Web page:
Saturday, July 30, 2016


I have met with all sorts of people, oh hell yeah, I can totally say that. And each day, I have had something new to learn from them. 

I was never an instrument guy. So, most of the times I would land up being the 'Monitor System Guy', something I can coin now. There's no term for that guy, that job is even worse than being curtain guy. How did I become Monitor System Guy or MSG? Well, long story cut short, my father happens to be a passionate musician and as he claims, he had plenty of girl friends during his college days. I hope that's true, because, there's some magic in musicians which girls have always envied. I would however never know being charismatic in that field. I was raised around his tape recorders, amplifiers, loudspeakers, audio cassettes, microphones, wires, guitar, borrowed electronic piano keyboards, etc.. I won't learn how to play any of the instruments and while I tried guitar, he flaunted his dialogue on my face: Tero guitar sikney din goyo (Your days to learn guitar have passed). But I was good with controlling amplifiers, connecting them to speakers and well, increasing or decreasing volume. I got noticed in school by this bunch of boys who called themselves as 'Griffins'. And our vocalist then was Kinley Wangchuk (Psycho), who today sings too much of Crazy Rap by Afroman at Mojo Park, Space 34 or Viva City. That guy never ages. Anyway, Griffins took me to play Daw-shu-ray! Sort of carol popular amongst ethnically Nepali people. 

Being studious, I didn't like to go out, but then Praneei would say, didn't you watch Munna Bhai MBBS? What if you are Jimmy Shergill and you die without going to a bar? Without even having a girlfriend? That was class IX! However, they had convinced me to hang out with them, and they were already into smoking. I was this nerdy kid who would fix their speakers and amplifier. I was given royal treatment. Sagar was drummer then and he still is. Misty Terrace I presume. 

They had all the instruments, except for Damphu ( tambourine ). Tamangs are particular about Damphus. They had one Taxi hired, three scooters and one Maruti car which they had lent from their cousin. We went to most of the houses and my job was simple, I had first few minutes to fix them and sit next to Amplifier.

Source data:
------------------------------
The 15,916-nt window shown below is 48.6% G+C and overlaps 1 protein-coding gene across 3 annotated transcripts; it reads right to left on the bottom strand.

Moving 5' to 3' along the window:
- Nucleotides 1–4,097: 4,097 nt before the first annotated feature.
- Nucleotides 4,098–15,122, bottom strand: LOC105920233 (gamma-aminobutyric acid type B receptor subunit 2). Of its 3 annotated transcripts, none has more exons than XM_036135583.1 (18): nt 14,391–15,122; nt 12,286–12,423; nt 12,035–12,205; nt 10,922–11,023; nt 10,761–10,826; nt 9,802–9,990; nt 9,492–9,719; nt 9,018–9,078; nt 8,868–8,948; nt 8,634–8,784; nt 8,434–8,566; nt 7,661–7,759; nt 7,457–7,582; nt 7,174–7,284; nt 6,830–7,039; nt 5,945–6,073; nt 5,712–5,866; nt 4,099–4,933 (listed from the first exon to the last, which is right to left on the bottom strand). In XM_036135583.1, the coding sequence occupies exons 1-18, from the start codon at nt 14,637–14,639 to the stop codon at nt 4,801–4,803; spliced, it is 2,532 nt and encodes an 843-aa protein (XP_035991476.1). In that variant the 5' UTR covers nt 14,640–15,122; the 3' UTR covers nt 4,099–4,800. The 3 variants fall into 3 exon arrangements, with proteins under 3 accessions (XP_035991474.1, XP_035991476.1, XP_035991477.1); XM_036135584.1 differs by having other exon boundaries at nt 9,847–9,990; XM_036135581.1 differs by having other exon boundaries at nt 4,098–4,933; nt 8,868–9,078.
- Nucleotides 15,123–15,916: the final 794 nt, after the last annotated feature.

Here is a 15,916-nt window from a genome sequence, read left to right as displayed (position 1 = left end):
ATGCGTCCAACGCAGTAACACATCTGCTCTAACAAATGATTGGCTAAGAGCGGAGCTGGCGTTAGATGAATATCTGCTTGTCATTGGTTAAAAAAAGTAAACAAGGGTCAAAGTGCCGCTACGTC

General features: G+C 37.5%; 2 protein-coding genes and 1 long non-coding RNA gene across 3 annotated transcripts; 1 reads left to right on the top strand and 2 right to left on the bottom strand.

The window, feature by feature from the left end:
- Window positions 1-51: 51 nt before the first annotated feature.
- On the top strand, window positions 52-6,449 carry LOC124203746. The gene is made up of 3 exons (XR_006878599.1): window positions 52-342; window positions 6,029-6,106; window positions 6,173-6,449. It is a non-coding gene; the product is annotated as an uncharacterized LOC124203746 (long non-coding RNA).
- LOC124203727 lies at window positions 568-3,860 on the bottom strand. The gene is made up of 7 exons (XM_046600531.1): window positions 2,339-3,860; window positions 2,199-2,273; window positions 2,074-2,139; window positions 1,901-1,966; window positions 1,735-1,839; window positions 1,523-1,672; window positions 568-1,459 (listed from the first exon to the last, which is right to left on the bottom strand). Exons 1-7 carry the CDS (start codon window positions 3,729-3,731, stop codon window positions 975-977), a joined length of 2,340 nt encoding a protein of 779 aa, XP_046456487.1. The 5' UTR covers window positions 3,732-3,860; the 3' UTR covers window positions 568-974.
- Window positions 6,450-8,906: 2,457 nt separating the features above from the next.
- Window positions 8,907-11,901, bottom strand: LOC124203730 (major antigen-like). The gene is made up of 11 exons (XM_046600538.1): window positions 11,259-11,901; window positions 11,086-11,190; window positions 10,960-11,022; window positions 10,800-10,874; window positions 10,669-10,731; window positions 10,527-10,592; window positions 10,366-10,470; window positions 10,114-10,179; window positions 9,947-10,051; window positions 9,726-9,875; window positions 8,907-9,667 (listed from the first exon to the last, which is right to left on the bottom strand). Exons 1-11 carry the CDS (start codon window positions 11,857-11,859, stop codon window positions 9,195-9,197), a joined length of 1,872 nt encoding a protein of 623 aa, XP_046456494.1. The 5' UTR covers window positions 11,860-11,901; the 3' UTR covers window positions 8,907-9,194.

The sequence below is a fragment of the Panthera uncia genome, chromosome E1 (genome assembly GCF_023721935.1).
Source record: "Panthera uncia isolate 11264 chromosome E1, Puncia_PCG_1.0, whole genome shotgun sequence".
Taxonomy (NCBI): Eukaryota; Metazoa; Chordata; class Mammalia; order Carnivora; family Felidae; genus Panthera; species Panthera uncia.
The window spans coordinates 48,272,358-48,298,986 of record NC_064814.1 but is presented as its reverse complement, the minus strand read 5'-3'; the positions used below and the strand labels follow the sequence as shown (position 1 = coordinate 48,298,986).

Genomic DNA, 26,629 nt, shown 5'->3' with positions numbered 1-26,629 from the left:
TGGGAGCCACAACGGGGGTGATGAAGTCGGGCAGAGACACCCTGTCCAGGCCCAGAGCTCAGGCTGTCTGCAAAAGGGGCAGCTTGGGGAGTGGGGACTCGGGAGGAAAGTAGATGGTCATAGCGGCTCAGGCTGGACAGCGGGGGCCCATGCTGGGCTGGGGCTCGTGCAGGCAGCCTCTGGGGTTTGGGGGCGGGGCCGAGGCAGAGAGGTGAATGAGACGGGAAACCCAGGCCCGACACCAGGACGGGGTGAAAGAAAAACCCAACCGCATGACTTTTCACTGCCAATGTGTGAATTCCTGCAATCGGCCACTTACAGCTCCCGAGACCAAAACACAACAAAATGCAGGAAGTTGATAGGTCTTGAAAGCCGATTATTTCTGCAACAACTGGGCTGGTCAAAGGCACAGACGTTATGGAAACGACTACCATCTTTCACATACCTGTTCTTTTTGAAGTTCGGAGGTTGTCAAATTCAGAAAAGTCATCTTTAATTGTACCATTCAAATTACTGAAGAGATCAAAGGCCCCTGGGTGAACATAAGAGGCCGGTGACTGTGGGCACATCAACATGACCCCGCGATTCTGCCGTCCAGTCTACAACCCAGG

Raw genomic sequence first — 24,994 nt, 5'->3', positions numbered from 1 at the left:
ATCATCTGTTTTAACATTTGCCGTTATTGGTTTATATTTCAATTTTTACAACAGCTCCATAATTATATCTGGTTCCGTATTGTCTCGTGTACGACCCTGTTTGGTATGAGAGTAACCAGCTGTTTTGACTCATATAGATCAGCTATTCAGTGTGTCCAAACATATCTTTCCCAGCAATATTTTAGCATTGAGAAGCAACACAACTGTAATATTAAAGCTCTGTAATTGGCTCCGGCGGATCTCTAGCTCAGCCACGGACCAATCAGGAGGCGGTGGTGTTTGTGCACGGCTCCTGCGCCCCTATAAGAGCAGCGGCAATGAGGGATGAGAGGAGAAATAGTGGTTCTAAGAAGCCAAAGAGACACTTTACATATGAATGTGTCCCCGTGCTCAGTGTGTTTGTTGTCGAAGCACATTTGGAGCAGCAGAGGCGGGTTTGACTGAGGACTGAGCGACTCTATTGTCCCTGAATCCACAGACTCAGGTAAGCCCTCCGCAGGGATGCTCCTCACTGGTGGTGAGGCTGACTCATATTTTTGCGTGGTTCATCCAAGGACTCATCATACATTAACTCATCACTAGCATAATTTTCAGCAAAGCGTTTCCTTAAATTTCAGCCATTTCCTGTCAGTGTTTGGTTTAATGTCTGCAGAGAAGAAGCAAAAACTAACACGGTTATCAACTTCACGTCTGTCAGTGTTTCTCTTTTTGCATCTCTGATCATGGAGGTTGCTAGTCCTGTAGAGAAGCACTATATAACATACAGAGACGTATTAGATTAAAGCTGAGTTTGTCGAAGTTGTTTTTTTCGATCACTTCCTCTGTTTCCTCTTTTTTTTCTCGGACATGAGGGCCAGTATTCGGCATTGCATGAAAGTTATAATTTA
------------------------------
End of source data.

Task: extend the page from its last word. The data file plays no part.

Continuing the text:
Most songs were popular Nepali songs during those days and few songs were good. Like Dheerai Dheerai by 1974 AD, Gorkhali by Mantra, Sayad by Raju Lama, Ekantama by Mantra, etc.. 

I remember few of the lyrics which they sang, Ghaara ma cheli Ro diyo ma lai samjey ra, maiti ko jeevan beet ney bho pardeshai go yeh ra... Which meant, my sister at home might be crying remembering me, her life will be spent in foreign land ( usually women leave their ancestral homes and get married ).

When I remember, those days, I smile for no reason. Praneei was right, I didn't want to be Jimmy Shergill.

Few years from then, Griffins would play on weddings around Thimphu. I would join them for two weddings at Begana and Motithang. Those were good memories, and am still not guilty over those drunkards whose pitch were modified while they snatched our microphones: they either had too much of echo or nothing. I would never let them steal our thunder :p. I was asked by my friends to do so.

These days, however, when Diwali comes, I usually have sound sleep. Reason being, broke during festival times :p.  The last time, I would decorate my house with lights, was the time when I was in hostel. Few candles here and there, I just hope, the Hindu Gods were not mad because Candles are meant for Jesus? And I seriously hope they didn't mind, because it was a Buddhist guy lighting Candles on Diwali for Hindu gods, along with my Muslim Friend Imam, who was busy smoking cigarettes.

And last but not the least, Diwali is a fun festival. It brings out the best coexistence theme in Bhutan. For today, Diwali is more of a festival whereby Ngalongs and Sharchops think that it is their rights to have Selrotis from their Lhotshampa friends and Lhotshamaps think that it is their responsibility to distribute Selrotis on Diwali.

In terms like this, I really appreciate how far Bhutan has come. We have embraced our coexistence by far, and we might look different and speak different languages, but by far, we have coexisted. Little puns and jokes, here and there, it's a beautiful country to be. We all have friends. 


  1. Seems you had good times during those days. Do continue to work with music

  2. Interesting story, Dawa. Had so much of fun reading it. But you didn't mention how or from where you learned your jokes.